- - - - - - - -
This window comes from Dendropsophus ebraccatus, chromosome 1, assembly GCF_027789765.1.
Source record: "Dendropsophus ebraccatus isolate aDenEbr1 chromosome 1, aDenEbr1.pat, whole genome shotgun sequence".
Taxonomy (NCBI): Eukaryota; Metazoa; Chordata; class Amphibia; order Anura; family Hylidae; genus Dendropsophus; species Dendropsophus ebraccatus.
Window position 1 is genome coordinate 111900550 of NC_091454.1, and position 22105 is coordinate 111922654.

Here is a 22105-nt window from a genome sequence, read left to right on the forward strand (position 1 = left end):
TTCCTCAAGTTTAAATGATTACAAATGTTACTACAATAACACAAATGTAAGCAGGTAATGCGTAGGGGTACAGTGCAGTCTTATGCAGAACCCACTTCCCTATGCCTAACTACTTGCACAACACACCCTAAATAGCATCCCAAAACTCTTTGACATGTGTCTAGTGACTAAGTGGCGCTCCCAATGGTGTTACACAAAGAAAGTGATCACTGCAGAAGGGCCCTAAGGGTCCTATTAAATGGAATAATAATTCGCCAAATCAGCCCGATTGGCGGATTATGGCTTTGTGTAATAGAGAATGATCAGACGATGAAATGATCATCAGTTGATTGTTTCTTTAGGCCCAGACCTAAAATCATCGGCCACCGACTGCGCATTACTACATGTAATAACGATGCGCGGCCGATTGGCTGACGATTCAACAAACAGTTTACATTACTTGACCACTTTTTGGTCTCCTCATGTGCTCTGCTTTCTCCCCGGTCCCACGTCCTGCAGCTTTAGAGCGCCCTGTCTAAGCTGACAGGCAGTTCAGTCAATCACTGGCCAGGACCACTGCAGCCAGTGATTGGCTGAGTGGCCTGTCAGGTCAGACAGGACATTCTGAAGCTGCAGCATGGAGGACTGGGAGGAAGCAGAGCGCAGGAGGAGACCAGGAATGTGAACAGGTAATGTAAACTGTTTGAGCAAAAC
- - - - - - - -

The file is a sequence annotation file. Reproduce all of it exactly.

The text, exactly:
This window comes from Dendropsophus ebraccatus, chromosome 1, assembly GCF_027789765.1.
Source record: "Dendropsophus ebraccatus isolate aDenEbr1 chromosome 1, aDenEbr1.pat, whole genome shotgun sequence".
Taxonomy (NCBI): Eukaryota; Metazoa; Chordata; class Amphibia; order Anura; family Hylidae; genus Dendropsophus; species Dendropsophus ebraccatus.
Window position 1 is genome coordinate 111900550 of NC_091454.1, and position 22105 is coordinate 111922654.

Here is a 22105-nt window from a genome sequence, read left to right on the forward strand (position 1 = left end):
TTCCTCAAGTTTAAATGATTACAAATGTTACTACAATAACACAAATGTAAGCAGGTAATGCGTAGGGGTACAGTGCAGTCTTATGCAGAACCCACTTCCCTATGCCTAACTACTTGCACAACACACCCTAAATAGCATCCCAAAACTCTTTGACATGTGTCTAGTGACTAAGTGGCGCTCCCAATGGTGTTACACAAAGAAAGTGATCACTGCAGAAGGGCCCTAAGGGTCCTATTAAATGGAATAATAATTCGCCAAATCAGCCCGATTGGCGGATTATGGCTTTGTGTAATAGAGAATGATCAGACGATGAAATGATCATCAGTTGATTGTTTCTTTAGGCCCAGACCTAAAATCATCGGCCACCGACTGCGCATTACTACATGTAATAACGATGCGCGGCCGATTGGCTGACGATTCAACAAACAGTTTACATTACTTGACCACTTTTTGGTCTCCTCATGTGCTCTGCTTTCTCCCCGGTCCCACGTCCTGCAGCTTTAGAGCGCCCTGTCTAAGCTGACAGGCAGTTCAGTCAATCACTGGCCAGGACCACTGCAGCCAGTGATTGGCTGAGTGGCCTGTCAGGTCAGACAGGACATTCTGAAGCTGCAGCATGGAGGACTGGGAGGAAGCAGAGCGCAGGAGGAGACCAGGAATGTGAACAGGTAATGTAAACTGTTTGAGCAAAAC